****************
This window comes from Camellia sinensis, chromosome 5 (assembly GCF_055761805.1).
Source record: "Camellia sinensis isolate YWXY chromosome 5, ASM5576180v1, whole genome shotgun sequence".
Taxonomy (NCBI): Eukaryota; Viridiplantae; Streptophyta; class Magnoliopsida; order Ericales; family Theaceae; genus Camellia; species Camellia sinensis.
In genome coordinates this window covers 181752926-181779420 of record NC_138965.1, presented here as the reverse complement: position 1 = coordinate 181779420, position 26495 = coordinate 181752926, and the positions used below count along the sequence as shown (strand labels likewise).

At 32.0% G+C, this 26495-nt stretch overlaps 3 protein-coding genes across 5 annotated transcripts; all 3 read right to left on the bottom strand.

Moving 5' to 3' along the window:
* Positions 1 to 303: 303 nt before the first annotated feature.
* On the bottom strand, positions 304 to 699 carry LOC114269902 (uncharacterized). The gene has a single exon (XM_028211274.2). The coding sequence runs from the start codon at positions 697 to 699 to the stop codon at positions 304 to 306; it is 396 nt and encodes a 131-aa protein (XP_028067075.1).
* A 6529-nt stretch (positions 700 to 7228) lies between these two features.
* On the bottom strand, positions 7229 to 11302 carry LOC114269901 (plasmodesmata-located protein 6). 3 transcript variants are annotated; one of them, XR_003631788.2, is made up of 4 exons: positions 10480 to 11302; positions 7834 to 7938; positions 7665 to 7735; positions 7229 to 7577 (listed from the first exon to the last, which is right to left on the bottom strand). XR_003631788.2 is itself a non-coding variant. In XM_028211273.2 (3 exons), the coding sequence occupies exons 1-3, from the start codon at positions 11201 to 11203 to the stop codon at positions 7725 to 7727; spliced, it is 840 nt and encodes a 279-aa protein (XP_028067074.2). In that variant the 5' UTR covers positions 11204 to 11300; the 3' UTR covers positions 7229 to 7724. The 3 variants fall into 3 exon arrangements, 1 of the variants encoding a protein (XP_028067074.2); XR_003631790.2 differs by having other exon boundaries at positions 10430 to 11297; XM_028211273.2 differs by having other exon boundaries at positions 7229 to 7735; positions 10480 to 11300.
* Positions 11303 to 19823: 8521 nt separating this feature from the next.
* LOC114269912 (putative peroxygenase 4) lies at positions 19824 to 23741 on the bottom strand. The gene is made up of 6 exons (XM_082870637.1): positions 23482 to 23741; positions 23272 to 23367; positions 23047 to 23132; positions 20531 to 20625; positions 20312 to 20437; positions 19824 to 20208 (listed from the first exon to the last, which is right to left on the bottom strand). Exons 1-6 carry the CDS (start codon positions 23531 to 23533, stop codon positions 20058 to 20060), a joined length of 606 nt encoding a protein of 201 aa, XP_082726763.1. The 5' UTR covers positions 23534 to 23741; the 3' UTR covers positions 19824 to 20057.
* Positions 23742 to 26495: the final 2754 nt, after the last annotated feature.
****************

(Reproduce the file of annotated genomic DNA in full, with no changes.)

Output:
This window comes from Camellia sinensis, chromosome 5 (assembly GCF_055761805.1).
Source record: "Camellia sinensis isolate YWXY chromosome 5, ASM5576180v1, whole genome shotgun sequence".
Taxonomy (NCBI): Eukaryota; Viridiplantae; Streptophyta; class Magnoliopsida; order Ericales; family Theaceae; genus Camellia; species Camellia sinensis.
In genome coordinates this window covers 181752926-181779420 of record NC_138965.1, presented here as the reverse complement: position 1 = coordinate 181779420, position 26495 = coordinate 181752926, and the positions used below count along the sequence as shown (strand labels likewise).

At 32.0% G+C, this 26495-nt stretch overlaps 3 protein-coding genes across 5 annotated transcripts; all 3 read right to left on the bottom strand.

Moving 5' to 3' along the window:
* Positions 1 to 303: 303 nt before the first annotated feature.
* On the bottom strand, positions 304 to 699 carry LOC114269902 (uncharacterized). The gene has a single exon (XM_028211274.2). The coding sequence runs from the start codon at positions 697 to 699 to the stop codon at positions 304 to 306; it is 396 nt and encodes a 131-aa protein (XP_028067075.1).
* A 6529-nt stretch (positions 700 to 7228) lies between these two features.
* On the bottom strand, positions 7229 to 11302 carry LOC114269901 (plasmodesmata-located protein 6). 3 transcript variants are annotated; one of them, XR_003631788.2, is made up of 4 exons: positions 10480 to 11302; positions 7834 to 7938; positions 7665 to 7735; positions 7229 to 7577 (listed from the first exon to the last, which is right to left on the bottom strand). XR_003631788.2 is itself a non-coding variant. In XM_028211273.2 (3 exons), the coding sequence occupies exons 1-3, from the start codon at positions 11201 to 11203 to the stop codon at positions 7725 to 7727; spliced, it is 840 nt and encodes a 279-aa protein (XP_028067074.2). In that variant the 5' UTR covers positions 11204 to 11300; the 3' UTR covers positions 7229 to 7724. The 3 variants fall into 3 exon arrangements, 1 of the variants encoding a protein (XP_028067074.2); XR_003631790.2 differs by having other exon boundaries at positions 10430 to 11297; XM_028211273.2 differs by having other exon boundaries at positions 7229 to 7735; positions 10480 to 11300.
* Positions 11303 to 19823: 8521 nt separating this feature from the next.
* LOC114269912 (putative peroxygenase 4) lies at positions 19824 to 23741 on the bottom strand. The gene is made up of 6 exons (XM_082870637.1): positions 23482 to 23741; positions 23272 to 23367; positions 23047 to 23132; positions 20531 to 20625; positions 20312 to 20437; positions 19824 to 20208 (listed from the first exon to the last, which is right to left on the bottom strand). Exons 1-6 carry the CDS (start codon positions 23531 to 23533, stop codon positions 20058 to 20060), a joined length of 606 nt encoding a protein of 201 aa, XP_082726763.1. The 5' UTR covers positions 23534 to 23741; the 3' UTR covers positions 19824 to 20057.
* Positions 23742 to 26495: the final 2754 nt, after the last annotated feature.